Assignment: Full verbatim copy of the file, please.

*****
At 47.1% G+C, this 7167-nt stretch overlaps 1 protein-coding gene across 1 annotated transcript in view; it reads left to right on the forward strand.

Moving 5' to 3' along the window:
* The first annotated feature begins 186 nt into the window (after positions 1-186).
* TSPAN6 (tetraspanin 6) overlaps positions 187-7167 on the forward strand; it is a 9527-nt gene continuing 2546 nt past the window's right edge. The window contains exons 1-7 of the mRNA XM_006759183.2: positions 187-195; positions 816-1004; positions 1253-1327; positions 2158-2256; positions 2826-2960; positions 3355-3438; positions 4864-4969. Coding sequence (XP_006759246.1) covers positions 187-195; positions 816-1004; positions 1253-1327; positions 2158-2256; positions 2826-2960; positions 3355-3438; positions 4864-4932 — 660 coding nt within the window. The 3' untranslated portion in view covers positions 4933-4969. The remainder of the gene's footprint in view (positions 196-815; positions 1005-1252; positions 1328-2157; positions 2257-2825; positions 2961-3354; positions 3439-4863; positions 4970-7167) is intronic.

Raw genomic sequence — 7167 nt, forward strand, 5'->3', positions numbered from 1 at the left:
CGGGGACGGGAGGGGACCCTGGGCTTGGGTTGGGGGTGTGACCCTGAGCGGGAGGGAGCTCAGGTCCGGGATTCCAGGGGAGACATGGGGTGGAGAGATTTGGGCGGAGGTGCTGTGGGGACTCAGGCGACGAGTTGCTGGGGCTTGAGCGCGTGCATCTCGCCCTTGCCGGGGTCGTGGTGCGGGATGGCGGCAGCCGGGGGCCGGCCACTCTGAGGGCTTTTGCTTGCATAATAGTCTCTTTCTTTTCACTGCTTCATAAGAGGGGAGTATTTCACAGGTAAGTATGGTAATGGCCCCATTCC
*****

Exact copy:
At 47.1% G+C, this 7167-nt stretch overlaps 1 protein-coding gene across 1 annotated transcript in view; it reads left to right on the forward strand.

Moving 5' to 3' along the window:
* The first annotated feature begins 186 nt into the window (after positions 1-186).
* TSPAN6 (tetraspanin 6) overlaps positions 187-7167 on the forward strand; it is a 9527-nt gene continuing 2546 nt past the window's right edge. The window contains exons 1-7 of the mRNA XM_006759183.2: positions 187-195; positions 816-1004; positions 1253-1327; positions 2158-2256; positions 2826-2960; positions 3355-3438; positions 4864-4969. Coding sequence (XP_006759246.1) covers positions 187-195; positions 816-1004; positions 1253-1327; positions 2158-2256; positions 2826-2960; positions 3355-3438; positions 4864-4932 — 660 coding nt within the window. The 3' untranslated portion in view covers positions 4933-4969. The remainder of the gene's footprint in view (positions 196-815; positions 1005-1252; positions 1328-2157; positions 2257-2825; positions 2961-3354; positions 3439-4863; positions 4970-7167) is intronic.

Raw genomic sequence — 7167 nt, forward strand, 5'->3', positions numbered from 1 at the left:
CGGGGACGGGAGGGGACCCTGGGCTTGGGTTGGGGGTGTGACCCTGAGCGGGAGGGAGCTCAGGTCCGGGATTCCAGGGGAGACATGGGGTGGAGAGATTTGGGCGGAGGTGCTGTGGGGACTCAGGCGACGAGTTGCTGGGGCTTGAGCGCGTGCATCTCGCCCTTGCCGGGGTCGTGGTGCGGGATGGCGGCAGCCGGGGGCCGGCCACTCTGAGGGCTTTTGCTTGCATAATAGTCTCTTTCTTTTCACTGCTTCATAAGAGGGGAGTATTTCACAGGTAAGTATGGTAATGGCCCCATTCC